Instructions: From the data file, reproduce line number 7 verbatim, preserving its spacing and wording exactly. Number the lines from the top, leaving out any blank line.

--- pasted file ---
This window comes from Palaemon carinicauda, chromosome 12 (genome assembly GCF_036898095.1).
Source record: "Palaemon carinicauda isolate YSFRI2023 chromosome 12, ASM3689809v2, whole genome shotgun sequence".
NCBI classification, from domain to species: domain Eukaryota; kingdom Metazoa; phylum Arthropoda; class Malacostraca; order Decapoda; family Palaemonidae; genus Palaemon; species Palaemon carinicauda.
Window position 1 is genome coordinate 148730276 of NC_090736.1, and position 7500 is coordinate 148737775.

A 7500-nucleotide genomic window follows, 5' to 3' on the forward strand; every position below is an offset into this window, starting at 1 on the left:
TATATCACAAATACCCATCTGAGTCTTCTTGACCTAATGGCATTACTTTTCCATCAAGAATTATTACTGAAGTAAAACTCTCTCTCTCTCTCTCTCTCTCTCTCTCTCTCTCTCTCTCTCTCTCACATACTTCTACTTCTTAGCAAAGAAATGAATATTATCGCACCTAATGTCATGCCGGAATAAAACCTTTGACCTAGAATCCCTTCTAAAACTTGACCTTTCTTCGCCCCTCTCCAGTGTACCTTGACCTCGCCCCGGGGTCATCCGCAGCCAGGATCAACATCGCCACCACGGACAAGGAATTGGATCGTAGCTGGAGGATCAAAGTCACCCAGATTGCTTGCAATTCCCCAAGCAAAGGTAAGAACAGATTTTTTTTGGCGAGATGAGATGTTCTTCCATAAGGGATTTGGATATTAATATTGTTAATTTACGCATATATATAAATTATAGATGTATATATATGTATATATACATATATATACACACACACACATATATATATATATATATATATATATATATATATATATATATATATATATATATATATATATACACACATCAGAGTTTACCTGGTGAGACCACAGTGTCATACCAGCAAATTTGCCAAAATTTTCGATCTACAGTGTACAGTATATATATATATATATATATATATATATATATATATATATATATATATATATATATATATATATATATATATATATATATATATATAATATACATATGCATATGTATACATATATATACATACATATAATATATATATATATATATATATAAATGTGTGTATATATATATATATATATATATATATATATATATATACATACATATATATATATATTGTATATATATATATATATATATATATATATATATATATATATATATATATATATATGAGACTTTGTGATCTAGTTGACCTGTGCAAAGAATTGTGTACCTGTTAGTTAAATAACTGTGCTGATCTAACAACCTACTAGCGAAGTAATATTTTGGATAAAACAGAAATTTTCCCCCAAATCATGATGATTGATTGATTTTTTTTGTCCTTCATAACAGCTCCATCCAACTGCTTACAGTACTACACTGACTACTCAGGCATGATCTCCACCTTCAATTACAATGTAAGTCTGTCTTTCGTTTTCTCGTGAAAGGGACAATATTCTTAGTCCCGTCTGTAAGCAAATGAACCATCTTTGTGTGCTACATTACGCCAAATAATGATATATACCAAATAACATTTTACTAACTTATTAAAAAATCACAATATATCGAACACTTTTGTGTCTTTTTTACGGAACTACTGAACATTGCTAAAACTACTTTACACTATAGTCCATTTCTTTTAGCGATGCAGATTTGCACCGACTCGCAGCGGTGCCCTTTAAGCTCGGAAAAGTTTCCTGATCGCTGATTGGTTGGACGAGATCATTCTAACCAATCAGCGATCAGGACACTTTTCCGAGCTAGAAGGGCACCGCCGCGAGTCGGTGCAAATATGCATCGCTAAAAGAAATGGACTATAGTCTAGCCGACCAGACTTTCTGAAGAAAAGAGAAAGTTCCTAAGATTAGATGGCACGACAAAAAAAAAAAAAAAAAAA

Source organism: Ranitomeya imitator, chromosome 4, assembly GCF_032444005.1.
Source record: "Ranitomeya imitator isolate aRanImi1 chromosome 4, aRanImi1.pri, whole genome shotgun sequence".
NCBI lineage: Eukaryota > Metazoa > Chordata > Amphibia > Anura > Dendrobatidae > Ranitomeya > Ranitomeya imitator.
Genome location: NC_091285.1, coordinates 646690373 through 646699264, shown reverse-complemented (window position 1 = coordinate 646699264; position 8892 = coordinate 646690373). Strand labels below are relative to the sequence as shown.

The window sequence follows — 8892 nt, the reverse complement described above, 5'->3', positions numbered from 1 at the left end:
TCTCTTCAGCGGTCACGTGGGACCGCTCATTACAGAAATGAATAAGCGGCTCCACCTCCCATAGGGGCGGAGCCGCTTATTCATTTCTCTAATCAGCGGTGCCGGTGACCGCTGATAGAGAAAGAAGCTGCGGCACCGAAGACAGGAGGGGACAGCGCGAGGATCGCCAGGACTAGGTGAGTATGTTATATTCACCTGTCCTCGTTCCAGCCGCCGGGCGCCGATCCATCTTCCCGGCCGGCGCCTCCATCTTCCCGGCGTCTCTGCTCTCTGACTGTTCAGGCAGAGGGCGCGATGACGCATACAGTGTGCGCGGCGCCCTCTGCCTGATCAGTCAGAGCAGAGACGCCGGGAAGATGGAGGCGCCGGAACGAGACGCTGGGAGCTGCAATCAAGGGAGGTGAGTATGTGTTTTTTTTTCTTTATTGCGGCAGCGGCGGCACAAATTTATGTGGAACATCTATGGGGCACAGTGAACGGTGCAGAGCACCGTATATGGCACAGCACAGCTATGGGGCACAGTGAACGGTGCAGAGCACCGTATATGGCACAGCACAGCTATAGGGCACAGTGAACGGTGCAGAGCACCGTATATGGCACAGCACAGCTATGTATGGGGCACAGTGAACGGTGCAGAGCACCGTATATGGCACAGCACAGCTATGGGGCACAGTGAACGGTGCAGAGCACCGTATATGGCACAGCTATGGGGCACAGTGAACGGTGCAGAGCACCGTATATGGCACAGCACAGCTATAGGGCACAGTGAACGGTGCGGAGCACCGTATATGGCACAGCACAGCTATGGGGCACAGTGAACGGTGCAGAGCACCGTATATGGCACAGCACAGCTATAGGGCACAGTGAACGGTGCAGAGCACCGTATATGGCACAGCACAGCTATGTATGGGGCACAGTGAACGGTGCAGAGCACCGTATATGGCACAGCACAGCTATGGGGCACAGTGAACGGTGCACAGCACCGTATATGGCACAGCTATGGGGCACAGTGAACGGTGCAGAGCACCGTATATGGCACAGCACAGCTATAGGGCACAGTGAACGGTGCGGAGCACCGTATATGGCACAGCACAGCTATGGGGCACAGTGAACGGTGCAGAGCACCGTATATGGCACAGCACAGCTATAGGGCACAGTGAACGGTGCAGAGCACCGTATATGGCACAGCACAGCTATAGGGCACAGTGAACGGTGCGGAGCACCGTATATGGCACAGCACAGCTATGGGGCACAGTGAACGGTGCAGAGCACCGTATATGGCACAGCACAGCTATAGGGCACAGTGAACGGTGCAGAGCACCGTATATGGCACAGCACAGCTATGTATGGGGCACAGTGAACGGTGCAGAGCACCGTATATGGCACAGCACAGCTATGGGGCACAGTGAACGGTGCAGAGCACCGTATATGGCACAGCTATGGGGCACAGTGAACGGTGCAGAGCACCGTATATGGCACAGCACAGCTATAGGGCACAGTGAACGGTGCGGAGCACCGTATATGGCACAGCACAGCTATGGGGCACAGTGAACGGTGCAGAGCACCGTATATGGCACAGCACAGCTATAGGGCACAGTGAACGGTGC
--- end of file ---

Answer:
Source organism: Ranitomeya imitator, chromosome 4, assembly GCF_032444005.1.